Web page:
Sinaloa Cartel Suspects Arrested at Border for Carrying $3.5 Million in Cash and Massive Amounts of Cocaine and Fentanyl
Drug Cartels Will Have a Field Day During a Biden Administration
On November 24, 2020, the Justice Department published a press release on how three Mexican citizens suspected of trafficking enormous quantities of illegal drugs for the Sinaloa Cartel received charges in federal court. This case is likely the biggest seizure of ammunition, cash, and narcotics in the district.
Jesus Burgos Arias, Juan Alatorre Venegas, and Jose Yee Perez were arrested on November 20, 2020. This arrest was the product of a joint investigation by the Drug Enforcement Administration, Homeland Security Investigations, the San Diego Sheriff’s Department, San Diego Police Department, and the U.S. Attorney’s Office for the Southern District of California, that set its sights on individuals connected to the Sinaloa Cartel.
During these arrests, agents confiscated roughly $3.5 million in cash, 685 kilograms of cocaine, 24 kilograms of fentanyl, and about 20,000 rounds of .50 caliber ammunition and hundreds of body armor vests at a truck yard in Otay Mesa.
In a complaint filed in federal court, the defendants received a drug trafficking conspiracy charge. The defendants were transferred from the San Diego Central Jail to federal custody and made their first appearance before U.S. Magistrate Judge Barbara L. Major.
“This historic seizure and prosecution is a clear indication of the success of our joint investigative efforts,” declared U.S. Attorney Robert Brewer. “To eradicate this threat to San Diego and our partners in the Republic of Mexico, we will continue to aggressively attack the Sinaloa Cartel’s drug smuggling, money laundering, and arms smuggling operations – depriving them of their illegal merchandise, their profits, and a safe haven.” Brewer gave praise to prosecutor Matthew J. Sutton and the federal and local agents and officers for their diligence in this case.
“Thanks to the collaborative work with our state and federal law enforcement partners, we are able to announce this blow to the Mexican Cartels operating in San Diego,” remarked DEA Special Agent in Charge John W. Callery. “We are further encouraged that we were able to separate them from their dangerous .50 caliber ammunition and over $3 million in drug proceeds that they have gained through selling death here in our community and throughout the US.”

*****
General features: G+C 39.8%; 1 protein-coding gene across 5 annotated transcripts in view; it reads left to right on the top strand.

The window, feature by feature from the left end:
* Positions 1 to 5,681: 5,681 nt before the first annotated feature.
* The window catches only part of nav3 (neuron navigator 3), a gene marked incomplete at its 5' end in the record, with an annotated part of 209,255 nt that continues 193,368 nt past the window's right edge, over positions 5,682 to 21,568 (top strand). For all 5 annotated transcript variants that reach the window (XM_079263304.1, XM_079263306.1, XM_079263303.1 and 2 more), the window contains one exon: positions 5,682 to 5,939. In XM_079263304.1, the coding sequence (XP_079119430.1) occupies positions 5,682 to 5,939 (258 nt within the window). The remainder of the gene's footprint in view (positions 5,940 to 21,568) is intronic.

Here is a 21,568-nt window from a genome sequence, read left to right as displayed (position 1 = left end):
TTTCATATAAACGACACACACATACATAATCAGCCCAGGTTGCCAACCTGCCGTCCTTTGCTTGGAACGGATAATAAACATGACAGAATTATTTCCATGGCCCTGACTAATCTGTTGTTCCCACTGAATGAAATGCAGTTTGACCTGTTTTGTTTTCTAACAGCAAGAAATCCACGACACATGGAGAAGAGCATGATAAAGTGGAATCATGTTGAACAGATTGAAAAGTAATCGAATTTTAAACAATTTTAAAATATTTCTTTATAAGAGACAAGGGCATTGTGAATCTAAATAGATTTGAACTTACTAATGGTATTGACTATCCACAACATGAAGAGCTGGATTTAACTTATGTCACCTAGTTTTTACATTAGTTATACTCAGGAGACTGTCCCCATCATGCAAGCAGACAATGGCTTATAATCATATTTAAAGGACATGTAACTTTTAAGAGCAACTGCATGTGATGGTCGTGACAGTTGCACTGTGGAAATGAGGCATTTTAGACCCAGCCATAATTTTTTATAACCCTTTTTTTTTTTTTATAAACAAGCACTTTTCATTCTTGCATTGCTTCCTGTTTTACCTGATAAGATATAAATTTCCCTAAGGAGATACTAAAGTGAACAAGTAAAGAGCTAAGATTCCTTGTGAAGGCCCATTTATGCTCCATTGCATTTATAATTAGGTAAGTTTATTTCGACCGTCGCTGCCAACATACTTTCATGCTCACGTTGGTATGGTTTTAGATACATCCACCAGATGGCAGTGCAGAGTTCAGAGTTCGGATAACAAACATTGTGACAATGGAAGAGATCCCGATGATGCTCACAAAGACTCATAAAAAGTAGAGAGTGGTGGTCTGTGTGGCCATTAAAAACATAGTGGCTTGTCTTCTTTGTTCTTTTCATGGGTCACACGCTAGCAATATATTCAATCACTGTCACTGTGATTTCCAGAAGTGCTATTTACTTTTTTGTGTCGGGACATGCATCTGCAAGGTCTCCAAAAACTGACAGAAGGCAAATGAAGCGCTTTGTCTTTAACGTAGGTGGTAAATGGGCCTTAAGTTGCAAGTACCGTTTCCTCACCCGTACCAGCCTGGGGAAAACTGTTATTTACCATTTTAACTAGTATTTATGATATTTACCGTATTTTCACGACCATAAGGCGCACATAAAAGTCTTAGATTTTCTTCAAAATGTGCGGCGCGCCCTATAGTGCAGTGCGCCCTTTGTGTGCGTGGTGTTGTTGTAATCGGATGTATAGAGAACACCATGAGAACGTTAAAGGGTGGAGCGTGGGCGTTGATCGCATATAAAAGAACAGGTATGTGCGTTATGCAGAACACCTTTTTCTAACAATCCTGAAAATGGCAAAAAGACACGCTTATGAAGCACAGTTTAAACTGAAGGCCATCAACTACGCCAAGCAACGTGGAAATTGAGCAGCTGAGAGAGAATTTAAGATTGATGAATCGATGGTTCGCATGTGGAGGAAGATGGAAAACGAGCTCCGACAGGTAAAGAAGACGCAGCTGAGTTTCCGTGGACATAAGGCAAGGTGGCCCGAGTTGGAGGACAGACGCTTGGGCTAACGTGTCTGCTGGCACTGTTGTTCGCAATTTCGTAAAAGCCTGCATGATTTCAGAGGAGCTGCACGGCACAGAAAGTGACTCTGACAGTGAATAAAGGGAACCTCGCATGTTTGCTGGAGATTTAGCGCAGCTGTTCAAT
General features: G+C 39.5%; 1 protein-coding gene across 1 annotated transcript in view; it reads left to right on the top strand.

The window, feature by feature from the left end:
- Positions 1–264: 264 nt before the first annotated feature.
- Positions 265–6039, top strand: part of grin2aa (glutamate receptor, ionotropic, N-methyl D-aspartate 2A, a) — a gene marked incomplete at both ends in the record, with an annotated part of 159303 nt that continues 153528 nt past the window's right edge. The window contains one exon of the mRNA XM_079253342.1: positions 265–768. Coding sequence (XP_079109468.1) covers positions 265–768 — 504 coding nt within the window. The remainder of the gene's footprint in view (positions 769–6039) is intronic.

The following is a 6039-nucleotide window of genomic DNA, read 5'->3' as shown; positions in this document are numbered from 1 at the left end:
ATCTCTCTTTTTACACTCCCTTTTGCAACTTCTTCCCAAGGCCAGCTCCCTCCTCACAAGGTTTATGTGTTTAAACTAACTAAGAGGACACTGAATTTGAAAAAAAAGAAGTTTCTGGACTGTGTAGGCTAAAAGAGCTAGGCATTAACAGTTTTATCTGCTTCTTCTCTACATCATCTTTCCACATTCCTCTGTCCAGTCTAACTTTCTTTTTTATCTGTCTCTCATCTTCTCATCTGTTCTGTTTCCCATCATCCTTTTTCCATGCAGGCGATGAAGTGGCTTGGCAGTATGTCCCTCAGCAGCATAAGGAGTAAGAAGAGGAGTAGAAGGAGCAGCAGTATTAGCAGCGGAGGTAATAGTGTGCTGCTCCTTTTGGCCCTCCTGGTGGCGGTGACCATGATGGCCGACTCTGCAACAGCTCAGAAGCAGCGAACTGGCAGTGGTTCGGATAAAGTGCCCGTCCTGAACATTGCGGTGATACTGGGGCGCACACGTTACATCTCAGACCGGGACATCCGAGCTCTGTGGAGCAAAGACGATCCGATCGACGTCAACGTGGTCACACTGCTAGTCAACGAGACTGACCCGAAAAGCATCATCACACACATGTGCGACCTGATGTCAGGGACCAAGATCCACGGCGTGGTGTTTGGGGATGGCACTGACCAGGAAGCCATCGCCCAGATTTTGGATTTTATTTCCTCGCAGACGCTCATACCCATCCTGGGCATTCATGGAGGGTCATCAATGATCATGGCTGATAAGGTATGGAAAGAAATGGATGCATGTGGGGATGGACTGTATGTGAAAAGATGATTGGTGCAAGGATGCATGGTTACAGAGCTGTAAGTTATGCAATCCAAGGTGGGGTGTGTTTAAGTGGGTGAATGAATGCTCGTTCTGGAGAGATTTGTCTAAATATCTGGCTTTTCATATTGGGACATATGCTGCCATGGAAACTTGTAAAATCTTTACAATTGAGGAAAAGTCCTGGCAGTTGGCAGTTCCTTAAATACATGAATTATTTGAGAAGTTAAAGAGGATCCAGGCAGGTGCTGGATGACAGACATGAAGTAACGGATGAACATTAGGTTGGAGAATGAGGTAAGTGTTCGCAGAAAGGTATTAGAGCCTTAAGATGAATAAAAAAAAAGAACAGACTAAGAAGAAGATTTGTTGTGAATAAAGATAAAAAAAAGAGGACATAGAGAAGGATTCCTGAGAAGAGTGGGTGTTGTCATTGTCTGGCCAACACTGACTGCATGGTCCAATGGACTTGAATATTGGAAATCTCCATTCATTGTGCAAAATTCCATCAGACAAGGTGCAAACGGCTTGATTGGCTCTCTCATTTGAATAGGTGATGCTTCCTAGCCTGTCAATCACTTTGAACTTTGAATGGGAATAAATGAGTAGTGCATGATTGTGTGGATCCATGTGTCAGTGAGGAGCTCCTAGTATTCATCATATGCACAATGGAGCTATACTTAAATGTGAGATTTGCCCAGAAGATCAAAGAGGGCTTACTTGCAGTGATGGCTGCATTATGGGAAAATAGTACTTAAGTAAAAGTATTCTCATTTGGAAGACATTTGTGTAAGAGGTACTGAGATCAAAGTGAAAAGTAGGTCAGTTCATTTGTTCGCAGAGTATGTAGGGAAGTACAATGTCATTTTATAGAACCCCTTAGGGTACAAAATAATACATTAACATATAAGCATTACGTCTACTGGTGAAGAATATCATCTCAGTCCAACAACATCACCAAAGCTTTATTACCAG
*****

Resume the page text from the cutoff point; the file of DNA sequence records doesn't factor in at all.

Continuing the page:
“This seizure is significant not just because of its size, but because it demonstrates the direct correlation between narcotics, illicit money, and guns that drives violence in our communities and destroys lives,” stated Homeland Security Investigation (HSI) Special Agent in Charge Cardell T. Morant. “HSI will continue to work with our law enforcement partners and prosecutors to aggressively pursue the Sinaloa Cartel and other transnational criminal organizations.”
“The Sheriff’s Department is committed in working with our justice partners throughout the region to combat the dangerous drugs and violence associated with narcotic trafficking,” commented San Diego County Sheriff Bill Gore. “Sheriff’s deputies see the destruction and damage that illegal drugs cause every day. We are proud of what this case has accomplished, and the continued work being done to hold these criminals accountable.”
The Southern District of California led an investigation over the past five years that resulted in the aforementioned case being brought forward. The overall investigation has brought charges against over 125 people and has greatly affected the global operations of the Sinaloa Cartel.
The investigation started in late 2011 when authorities busted a small-scale drug distribution cell in National City and Chula Vista. After substantial investigation, law enforcement discovered that the Sinaloa Cartel was involved and the case morphed into a massive investigation that crossed state and national lines. The broader case led to dozens of arrests and seizures of 1,397 kilograms of methamphetamine, 2,214 kilograms of cocaine, 17.2 tons of marijuana, 95.84 kilograms of heroin, and $27,892,706 in drug-related funds.
With the Biden administration coming into power, similar cases will abound as it becomes clear that border security will become an afterthought during a Biden presidency.